First, you should know…Creative placemaking is always about partnerships. Funding for creative placemaking can come from a variety of places, and your project will probably always involve a mix of funding sources. Consider all the options available in your community, and how they may work together.
Municipal governments have funded creative placemaking from city budgets (public works, housing, arts council, public health, etc.) and special financing districts (TIF).
State government has many funding opportunities for placemaking. Many different agencies seek to support the kind of change that placemaking could bring about, so this is a place where you may need to think outside the box. Here are some in Indiana:
- The Indiana Arts Commission makes grants to artists, arts projects and arts organizations that are often centered on creative placemaking. Apply for the IAC's Open Scene Creative Placemaking Consultancy.
- Indiana Housing and Community Development Authority (IHCDA)’s CreatINg Places program employs a donation and reward-based method of crowdfunding called “crowdgranting”. In crowdgranting, citizens actively support projects and activities through web-based donations which, if the fundraising goal is reached within a set time, are matched by IHCDA. Learn more about CreatINg Places here.
- The Office of Community and Rural Affairs (OCRA) and the Indiana Department of Tourism regularly support place-based initiatives through the Place Based Investment Fund (PBIF). PBIF supports initiatives that promote quality of life, improve tourism experiences and develop multi-purpose gathering places. Funds are between $20,000 and $50,000 and requires a local match.
- The Office of Community and Rural Affairs (OCRA) funds innovative approaches to community based planning, pre-development, and research initiatives through their Downtown Enhancement Grants.
Federal government, like state government, may have several agencies that support creative placemaking initiatives. Always match your creative placemaking goals with the goals of the agency.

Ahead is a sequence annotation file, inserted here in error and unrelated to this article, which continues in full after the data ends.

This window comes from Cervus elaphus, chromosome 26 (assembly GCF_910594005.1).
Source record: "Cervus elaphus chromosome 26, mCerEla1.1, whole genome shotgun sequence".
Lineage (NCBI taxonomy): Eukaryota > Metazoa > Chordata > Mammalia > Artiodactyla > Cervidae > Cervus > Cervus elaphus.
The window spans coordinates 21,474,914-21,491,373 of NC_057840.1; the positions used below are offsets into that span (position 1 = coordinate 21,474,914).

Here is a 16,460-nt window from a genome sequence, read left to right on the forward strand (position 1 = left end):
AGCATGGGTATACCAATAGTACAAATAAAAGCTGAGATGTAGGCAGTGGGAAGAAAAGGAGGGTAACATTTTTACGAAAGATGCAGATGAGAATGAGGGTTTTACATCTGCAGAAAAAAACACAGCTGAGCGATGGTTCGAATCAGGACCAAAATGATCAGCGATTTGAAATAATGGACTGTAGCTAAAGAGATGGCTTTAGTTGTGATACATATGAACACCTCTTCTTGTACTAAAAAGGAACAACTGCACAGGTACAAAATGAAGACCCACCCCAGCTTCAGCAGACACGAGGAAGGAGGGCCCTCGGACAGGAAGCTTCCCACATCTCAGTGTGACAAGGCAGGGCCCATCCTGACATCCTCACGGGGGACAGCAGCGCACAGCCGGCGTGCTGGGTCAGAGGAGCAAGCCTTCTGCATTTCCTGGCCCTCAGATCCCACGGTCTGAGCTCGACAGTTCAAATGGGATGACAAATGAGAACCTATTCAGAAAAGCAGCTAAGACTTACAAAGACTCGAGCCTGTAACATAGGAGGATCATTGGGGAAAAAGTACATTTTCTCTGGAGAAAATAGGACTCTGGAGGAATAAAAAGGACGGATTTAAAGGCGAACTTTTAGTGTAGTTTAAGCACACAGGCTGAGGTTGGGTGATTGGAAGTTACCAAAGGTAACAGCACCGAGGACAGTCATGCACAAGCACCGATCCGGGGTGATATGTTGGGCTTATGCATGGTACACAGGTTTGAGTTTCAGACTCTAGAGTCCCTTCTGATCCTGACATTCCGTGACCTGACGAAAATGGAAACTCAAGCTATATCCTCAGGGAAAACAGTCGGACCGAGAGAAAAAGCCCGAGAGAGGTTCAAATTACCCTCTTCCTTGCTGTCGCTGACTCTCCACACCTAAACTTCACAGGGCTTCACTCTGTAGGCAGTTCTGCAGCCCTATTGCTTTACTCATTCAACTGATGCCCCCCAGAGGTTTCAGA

- US Department of Agriculture: Community Facilities Technical Assistance and Training Grant. Up to $150,00 for planning and researching community facilities needs in rural areas.
- The National Endowment for the Arts Our Town program supports arts engagement, cultural planning and design projects as well as projects that build knowledge about creative placemaking.
Nonprofits and Foundations
ArtPlace America is a ten-year collaboration among a number of foundations, federal agencies, and financial institutions that works to position arts and culture as a core sector of comprehensive community planning and development in order to help strengthen the social, physical, and economic fabric of communities. It awards creative placemaking funds between $50,000 and $500,000 in an 18-month period.
The Levitt AMP [Your City] Grant Awards were created in 2014 by the Levitt Foundation, a pioneer in the creative placemaking movement. Levitt AMP brings the joy of free, live music to people of all ages and backgrounds living in small to mid-sized towns and cities, transforming underused public spaces into thriving community destinations.